Saturday, February 17, 2007

Stock Screening for Index Traders: A Best Practice in Trading

We normally think of stock screeners as tools for stock pickers. The stock picker screens for stocks that possess certain fundamental and/or technical characteristics that presumably affect supply and demand and then trades those stocks. So it's quite possible the stock picker will be trading energy stocks one day, tech stocks the next--or both simultaneously. The index trader, on the other hand, has a more limited array of options. Many only trade one thing, such as the ES futures. In my experience, active traders of the indices do relatively little stock screening. They are more likely to look at aggregate market indicators, such as the number of stocks advancing vs. declining or the total market volume for the day.

To see how stock screening might aid the index trader, let's take a hard look at that aggregate indicator: advancing vs. declining stocks. When a NYSE issue is counted as an advancing or declining stock, it means that the shares are trading above or below their previous day's close. While that is useful information, it also has its limitations--particularly for the daytrader. First, what is going on in the broad NYSE universe may not be reflective of what is happening within the stocks in the trader's index. If, say, the trader is trading a sector index of energy issues (XLE), what is happening across all stocks is only partly relevant. Second, calibrating stock strength from the prior day's close doesn't tell the intraday trader much about strength during the day session. If stocks as a whole open higher but then trade in a narrow range for the entire morning, a strong advance/decline reading hardly tells the whole story.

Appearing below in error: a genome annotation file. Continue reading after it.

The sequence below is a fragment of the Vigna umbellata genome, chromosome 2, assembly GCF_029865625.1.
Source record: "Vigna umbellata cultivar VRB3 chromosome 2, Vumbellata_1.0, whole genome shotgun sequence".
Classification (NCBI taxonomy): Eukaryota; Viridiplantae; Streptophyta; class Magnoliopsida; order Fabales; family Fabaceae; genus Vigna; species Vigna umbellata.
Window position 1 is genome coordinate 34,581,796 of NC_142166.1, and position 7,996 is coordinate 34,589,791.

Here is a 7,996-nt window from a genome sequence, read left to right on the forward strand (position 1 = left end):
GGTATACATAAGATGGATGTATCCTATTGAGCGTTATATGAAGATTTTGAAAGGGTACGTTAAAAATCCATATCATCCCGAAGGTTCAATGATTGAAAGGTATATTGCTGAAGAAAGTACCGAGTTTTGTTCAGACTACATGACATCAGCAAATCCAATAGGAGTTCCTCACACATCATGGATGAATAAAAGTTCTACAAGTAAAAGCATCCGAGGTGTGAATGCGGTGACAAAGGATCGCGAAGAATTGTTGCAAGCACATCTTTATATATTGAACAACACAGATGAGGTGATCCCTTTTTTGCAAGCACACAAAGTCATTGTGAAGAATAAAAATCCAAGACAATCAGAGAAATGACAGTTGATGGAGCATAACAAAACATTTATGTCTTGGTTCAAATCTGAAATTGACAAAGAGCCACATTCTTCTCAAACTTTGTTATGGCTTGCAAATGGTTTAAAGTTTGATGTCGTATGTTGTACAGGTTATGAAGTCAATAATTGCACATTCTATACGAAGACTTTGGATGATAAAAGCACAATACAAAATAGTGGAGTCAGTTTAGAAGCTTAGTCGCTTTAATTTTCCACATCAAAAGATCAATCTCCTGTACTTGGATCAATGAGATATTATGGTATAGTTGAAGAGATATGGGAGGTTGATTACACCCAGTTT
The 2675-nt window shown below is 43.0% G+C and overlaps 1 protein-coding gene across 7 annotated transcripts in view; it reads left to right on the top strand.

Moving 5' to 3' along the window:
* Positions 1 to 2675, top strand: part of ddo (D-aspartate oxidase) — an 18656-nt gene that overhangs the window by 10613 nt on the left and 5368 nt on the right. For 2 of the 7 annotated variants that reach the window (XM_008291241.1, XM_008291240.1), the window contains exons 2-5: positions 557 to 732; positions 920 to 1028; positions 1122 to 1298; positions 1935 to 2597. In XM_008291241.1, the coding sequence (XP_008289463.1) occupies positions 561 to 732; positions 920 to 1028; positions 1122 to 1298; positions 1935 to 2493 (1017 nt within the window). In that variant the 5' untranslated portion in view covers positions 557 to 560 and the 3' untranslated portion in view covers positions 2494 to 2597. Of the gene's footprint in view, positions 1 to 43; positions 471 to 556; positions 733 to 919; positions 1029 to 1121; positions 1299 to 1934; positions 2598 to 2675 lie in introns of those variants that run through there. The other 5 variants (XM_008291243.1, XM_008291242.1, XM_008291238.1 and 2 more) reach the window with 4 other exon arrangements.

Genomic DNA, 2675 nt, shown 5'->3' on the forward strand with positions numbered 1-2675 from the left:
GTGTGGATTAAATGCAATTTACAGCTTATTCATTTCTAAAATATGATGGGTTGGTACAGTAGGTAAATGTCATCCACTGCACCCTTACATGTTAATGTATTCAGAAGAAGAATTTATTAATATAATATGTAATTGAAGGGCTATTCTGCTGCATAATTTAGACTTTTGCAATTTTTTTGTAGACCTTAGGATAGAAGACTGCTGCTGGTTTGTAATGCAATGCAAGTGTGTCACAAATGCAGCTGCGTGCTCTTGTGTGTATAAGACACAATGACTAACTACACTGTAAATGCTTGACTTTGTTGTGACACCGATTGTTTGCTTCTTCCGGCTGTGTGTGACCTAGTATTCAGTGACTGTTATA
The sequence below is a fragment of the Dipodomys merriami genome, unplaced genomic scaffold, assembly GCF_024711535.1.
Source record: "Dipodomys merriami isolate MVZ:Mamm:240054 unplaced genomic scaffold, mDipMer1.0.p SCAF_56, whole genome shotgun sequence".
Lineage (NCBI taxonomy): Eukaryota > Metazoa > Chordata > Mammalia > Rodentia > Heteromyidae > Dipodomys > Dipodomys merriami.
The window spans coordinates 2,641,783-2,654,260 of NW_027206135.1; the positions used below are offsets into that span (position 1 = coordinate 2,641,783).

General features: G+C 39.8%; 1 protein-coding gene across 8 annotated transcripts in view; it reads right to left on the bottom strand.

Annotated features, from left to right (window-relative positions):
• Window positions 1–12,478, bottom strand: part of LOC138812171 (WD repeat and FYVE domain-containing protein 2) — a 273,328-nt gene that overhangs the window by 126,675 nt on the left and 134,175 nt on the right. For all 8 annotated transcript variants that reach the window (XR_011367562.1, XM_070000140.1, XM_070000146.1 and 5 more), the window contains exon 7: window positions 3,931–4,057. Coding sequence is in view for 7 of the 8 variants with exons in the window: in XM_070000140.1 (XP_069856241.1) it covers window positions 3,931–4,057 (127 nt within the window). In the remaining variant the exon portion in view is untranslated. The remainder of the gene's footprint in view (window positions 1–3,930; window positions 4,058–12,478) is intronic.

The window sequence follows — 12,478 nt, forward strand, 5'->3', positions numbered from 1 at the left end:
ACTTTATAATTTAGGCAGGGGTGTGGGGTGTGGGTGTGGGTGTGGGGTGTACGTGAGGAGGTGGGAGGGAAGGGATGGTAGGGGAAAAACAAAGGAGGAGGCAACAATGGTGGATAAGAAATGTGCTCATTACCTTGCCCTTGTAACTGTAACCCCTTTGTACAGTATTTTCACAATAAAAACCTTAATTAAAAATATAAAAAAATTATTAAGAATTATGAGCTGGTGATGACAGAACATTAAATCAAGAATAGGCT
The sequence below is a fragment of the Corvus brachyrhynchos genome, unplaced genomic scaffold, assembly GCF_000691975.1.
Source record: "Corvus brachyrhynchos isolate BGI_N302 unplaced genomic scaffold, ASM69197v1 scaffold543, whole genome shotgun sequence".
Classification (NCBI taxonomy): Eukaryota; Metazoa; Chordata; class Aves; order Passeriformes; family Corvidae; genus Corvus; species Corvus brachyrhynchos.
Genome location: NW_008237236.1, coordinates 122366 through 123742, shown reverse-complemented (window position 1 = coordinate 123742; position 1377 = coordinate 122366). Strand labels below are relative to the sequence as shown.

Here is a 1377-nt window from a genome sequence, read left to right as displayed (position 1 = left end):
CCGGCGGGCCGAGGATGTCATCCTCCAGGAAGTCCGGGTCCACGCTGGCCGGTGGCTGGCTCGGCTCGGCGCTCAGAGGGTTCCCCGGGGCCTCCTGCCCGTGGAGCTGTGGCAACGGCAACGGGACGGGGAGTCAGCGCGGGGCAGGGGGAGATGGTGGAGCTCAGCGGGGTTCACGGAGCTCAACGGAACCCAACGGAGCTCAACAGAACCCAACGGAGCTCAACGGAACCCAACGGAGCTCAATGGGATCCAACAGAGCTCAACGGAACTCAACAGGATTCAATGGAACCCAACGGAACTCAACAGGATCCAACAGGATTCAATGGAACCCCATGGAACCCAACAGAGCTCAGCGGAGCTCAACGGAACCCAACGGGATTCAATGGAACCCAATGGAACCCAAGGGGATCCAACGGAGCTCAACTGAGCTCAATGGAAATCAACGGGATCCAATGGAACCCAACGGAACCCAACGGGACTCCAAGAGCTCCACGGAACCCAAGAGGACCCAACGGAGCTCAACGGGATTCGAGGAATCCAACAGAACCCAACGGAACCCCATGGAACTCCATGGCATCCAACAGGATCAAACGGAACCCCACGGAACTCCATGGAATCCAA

Suppose we redefine criteria for advancing and declining stocks. When a stock opens for trading, its opening price reflects the balance of supply and demand coming from a number of factors, including overseas interest, pre-opening economic news, overnight movement of the index futures, etc. During the first minutes of trade, the stock establishes a range of prices that we can consider to be its opening range. This is the market's initial attempt to set value for the shares.

If a stock moves above this opening range and sustains that move, we can truly say--on a day timeframe--that the stock is advancing. If the stock moves below the initial range of prices and stays below, we can say that it is declining on the day. The stock may or may not be up or down relative to the previous day's close. What we want to know is whether that stock is strong or weak relative to that day's initial estimate of value.

Taking this logic one step further, it makes sense that if we track a universe of stocks in this way, we can obtain a sense for whether the stocks that make up a particular index are--as a whole--advancing or declining relative to their opening range. If a significant number of stocks are moving below their initial estimates of value, we want to think long and hard about buying that index, and vice versa.

So where can we get statistics, customized for the stocks that are in the indices that we are trading, that will show day timeframe advances vs. declines? The answer lies in stock screening.